Uefa backs new Sky TV deal

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The Independent Football

Uefa has given unconditional backing to the Premier League over the controversy surrounding its new BSkyB television deal.

The three-year agreement which starts next year is worth £1bn, but the European Commission's trade commissioner, Mario Monti, voiced his concern earlier this week that the deal restricts competition. He would prefer to see a contract of just one year, adding that all clubs should be allowed to do their own deal.

Monti's comments have caused alarm in the Premier League but Uefa's stand will be of some comfort. The European governing body's director of communications, Mike Lee, said: "I understand the concern in England. We fully support the Premier League on this. They [the Premier League] have been through a restrictive practices court in the UK. Their arrangements were upheld and supported there.

"They have also been in a significant amount of negotiation and discussion with the European Commission. The matter has to be settled between the Premier League and the Commission. We hope there will be a sensible agreement."

Lee said there were parallels between the Premier League's situation and Uefa's. "They are the same principles that apply to our TV deal," he said. "We went through our own negotiations with the European Commission in relation to the Champions' League rights. We were able to reach an agreement to maintain collective selling of those rights.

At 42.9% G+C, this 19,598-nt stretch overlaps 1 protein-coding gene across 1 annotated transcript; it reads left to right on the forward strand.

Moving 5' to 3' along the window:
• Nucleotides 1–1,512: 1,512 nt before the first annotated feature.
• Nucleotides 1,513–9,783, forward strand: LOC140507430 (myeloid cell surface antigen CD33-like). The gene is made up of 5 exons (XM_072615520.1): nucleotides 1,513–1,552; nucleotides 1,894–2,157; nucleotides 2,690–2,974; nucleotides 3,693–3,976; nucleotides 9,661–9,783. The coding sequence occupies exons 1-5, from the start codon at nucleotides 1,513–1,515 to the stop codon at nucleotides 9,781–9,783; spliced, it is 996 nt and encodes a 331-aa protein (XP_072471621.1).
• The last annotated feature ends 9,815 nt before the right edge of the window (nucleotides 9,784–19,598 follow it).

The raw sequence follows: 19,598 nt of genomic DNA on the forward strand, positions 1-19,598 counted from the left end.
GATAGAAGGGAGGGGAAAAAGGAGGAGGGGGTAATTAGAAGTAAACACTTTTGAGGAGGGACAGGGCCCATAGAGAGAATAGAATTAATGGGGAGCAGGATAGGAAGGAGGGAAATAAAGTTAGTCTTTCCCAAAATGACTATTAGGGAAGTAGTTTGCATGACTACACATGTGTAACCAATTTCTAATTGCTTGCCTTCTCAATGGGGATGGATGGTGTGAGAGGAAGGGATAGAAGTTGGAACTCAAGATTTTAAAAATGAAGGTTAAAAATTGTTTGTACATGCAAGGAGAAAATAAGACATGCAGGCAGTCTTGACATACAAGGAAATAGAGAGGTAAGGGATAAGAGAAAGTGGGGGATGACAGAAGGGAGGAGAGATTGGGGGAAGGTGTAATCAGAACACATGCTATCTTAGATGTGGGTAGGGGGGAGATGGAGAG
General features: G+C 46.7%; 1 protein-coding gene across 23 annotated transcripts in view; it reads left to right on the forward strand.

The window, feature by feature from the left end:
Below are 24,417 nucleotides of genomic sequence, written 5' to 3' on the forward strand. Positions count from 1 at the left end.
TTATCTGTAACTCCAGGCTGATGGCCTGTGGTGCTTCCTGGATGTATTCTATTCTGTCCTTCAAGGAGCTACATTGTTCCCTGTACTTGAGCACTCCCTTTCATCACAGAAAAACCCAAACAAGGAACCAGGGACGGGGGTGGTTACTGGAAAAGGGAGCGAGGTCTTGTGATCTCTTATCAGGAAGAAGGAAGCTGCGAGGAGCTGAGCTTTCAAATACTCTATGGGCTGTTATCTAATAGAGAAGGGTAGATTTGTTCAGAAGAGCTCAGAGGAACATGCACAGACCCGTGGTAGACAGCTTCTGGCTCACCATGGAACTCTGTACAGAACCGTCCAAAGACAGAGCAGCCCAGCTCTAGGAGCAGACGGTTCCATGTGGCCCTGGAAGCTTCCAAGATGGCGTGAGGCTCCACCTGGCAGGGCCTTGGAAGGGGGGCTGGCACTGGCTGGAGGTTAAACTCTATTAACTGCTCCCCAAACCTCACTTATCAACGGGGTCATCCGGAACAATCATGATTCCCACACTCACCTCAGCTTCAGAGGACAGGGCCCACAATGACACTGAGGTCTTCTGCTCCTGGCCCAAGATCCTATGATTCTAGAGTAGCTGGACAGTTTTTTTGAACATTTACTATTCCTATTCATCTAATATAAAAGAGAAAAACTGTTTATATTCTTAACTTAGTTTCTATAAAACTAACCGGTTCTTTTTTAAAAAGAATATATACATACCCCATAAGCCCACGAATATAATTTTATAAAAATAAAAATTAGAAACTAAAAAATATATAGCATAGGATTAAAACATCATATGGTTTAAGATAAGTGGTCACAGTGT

"We have been able to make sure that everybody benefits, that there is money to be redistributed throughout the game, that there is a sensible selling policy with broadcasters.

"We have a three-year deal, the Commission worked with us to produce a very good deal. We hope it is also possible with the Premier League."

* Smoking in the technical area during Uefa competitions will be banned from the start of next season. The fourth official will oversee the situation and those who breach the regulation could be suspended. Uefa's chief executive, Gerhard Aigner, said: "Smoking is no longer acceptable in the current climate."